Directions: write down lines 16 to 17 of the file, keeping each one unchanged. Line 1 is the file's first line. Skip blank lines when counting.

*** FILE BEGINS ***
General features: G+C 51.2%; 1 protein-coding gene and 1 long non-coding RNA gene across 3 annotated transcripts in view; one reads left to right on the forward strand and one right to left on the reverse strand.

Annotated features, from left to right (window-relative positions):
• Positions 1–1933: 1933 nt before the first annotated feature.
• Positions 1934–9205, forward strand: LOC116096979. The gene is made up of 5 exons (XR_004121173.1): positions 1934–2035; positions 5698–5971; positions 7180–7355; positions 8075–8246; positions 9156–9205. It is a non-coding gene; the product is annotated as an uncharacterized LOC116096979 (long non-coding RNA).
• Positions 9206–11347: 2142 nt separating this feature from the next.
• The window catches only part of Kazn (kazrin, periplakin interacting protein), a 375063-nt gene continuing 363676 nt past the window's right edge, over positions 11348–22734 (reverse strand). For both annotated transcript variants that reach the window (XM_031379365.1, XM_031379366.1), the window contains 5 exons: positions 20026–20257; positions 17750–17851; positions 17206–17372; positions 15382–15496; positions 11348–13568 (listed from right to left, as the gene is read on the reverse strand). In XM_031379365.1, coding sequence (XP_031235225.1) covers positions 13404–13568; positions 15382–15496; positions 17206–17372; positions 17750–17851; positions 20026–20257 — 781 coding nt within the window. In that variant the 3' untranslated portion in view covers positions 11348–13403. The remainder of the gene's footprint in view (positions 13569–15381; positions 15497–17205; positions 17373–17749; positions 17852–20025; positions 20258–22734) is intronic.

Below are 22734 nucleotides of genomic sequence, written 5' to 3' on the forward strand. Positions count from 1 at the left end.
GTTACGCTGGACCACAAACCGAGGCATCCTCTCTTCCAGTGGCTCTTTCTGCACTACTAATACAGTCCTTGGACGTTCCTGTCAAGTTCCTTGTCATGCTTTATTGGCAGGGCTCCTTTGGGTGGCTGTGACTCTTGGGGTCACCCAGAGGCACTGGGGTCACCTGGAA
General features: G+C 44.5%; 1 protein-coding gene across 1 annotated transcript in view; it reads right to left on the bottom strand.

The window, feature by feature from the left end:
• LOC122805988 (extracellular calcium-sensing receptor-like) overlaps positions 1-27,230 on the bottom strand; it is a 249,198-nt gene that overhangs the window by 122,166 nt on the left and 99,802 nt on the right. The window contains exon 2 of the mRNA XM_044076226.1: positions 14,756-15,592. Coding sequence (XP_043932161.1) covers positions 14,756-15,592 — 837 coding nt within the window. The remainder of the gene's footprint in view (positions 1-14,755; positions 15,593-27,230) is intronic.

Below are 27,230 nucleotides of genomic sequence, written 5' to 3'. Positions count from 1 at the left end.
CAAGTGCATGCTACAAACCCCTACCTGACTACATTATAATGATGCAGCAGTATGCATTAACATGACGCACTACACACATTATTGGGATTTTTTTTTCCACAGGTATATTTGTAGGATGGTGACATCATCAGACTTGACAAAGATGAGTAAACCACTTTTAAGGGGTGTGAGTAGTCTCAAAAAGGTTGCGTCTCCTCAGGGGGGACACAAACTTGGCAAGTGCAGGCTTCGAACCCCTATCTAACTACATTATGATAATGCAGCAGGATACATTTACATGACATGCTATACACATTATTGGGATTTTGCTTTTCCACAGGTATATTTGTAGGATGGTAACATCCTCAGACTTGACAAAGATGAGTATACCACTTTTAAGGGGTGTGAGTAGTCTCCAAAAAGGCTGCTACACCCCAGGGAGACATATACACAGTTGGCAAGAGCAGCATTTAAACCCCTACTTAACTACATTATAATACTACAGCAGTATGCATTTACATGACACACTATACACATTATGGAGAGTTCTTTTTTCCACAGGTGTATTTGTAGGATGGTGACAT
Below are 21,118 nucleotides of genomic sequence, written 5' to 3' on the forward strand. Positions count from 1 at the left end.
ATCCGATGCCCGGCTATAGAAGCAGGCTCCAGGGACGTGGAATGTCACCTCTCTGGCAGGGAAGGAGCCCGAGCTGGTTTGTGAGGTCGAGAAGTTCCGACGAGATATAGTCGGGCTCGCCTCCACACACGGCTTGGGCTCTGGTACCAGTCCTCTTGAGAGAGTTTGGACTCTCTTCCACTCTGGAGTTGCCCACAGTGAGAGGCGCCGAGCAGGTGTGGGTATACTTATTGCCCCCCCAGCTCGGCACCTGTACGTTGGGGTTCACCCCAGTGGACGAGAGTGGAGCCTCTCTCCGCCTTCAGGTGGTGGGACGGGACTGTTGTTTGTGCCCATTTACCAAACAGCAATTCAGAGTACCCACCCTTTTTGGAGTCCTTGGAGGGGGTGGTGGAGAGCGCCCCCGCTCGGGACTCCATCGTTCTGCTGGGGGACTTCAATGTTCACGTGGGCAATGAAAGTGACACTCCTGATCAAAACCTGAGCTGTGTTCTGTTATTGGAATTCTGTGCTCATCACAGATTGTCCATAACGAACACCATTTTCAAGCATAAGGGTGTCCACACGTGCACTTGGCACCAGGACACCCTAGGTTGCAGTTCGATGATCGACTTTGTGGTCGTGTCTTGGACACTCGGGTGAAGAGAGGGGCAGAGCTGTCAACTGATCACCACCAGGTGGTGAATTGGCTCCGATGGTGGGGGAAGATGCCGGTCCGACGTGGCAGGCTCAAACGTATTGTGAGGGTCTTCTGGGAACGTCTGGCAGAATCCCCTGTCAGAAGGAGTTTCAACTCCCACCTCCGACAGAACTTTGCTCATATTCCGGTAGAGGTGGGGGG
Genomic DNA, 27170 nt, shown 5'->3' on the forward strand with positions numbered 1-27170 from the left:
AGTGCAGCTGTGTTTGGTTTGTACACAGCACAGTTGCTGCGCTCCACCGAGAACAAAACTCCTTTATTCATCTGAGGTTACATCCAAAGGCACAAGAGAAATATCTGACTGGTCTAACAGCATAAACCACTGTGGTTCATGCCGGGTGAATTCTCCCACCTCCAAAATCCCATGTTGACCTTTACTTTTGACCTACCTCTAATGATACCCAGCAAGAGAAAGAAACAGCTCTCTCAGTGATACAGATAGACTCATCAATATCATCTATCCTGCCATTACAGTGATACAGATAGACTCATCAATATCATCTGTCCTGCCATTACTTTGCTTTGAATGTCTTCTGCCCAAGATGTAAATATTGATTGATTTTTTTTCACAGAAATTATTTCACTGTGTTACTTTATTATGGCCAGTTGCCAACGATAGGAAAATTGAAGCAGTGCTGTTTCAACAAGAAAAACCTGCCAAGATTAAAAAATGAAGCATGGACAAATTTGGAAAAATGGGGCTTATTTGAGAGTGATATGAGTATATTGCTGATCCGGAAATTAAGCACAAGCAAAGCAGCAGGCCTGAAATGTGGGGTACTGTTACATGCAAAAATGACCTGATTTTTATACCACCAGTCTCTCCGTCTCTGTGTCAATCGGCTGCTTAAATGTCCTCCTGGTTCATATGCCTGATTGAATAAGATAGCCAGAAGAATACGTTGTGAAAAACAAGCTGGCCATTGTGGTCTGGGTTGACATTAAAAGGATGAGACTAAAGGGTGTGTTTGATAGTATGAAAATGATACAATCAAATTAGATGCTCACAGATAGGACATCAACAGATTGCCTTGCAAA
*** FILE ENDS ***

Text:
Genomic DNA, 27170 nt, shown 5'->3' on the forward strand with positions numbered 1-27170 from the left:
AGTGCAGCTGTGTTTGGTTTGTACACAGCACAGTTGCTGCGCTCCACCGAGAACAAAACTCCTTTATTCATCTGAGGTTACATCCAAAGGCACAAGAGAAATATCTGACTGGTCTAACAGCATAAACCACTGTGGTTCATGCCGGGTGAATTCTCCCACCTCCAAAATCCCATGTTGACCTTTACTTTTGACCTACCTCTAATGATACCCAGCAAGAGAAAGAAACAGCTCTCTCAGTGATACAGATAGACTCATCAATATCATCTATCCTGCCATTACAGTGATACAGATAGACTCATCAATATCATCTGTCCTGCCATTACTTTGCTTTGAATGTCTTCTGCCCAAGATGTAAATATTGATTGATTTTTTTTCACAGAAATTATTTCACTGTGTTACTTTATTATGGCCAGTTGCCAACGATAGGAAAATTGAAGCAGTGCTGTTTCAACAAGAAAAACCTGCCAAGATTAAAAAATGAAGCATGGACAAATTTGGAAAAATGGGGCTTATTTGAGAGTGATATGAGTATATTGCTGATCCGGAAATTAAGCACAAGCAAAGCAGCAGGCCTGAAATGTGGGGTACTGTTACATGCAAAAATGACCTGATTTTTATACCACCAGTCTCTCCGTCTCTGTGTCAATCGGCTGCTTAAATGTCCTCCTGGTTCATATGCCTGATTGAATAAGATAGCCAGAAGAATACGTTGTGAAAAACAAGCTGGCCATTGTGGTCTGGGTTGACATTAAAAGGATGAGACTAAAGGGTGTGTTTGATAGTATGAAAATGATACAATCAAATTAGATGCTCACAGATAGGACATCAACAGATTGCCTTGCAAA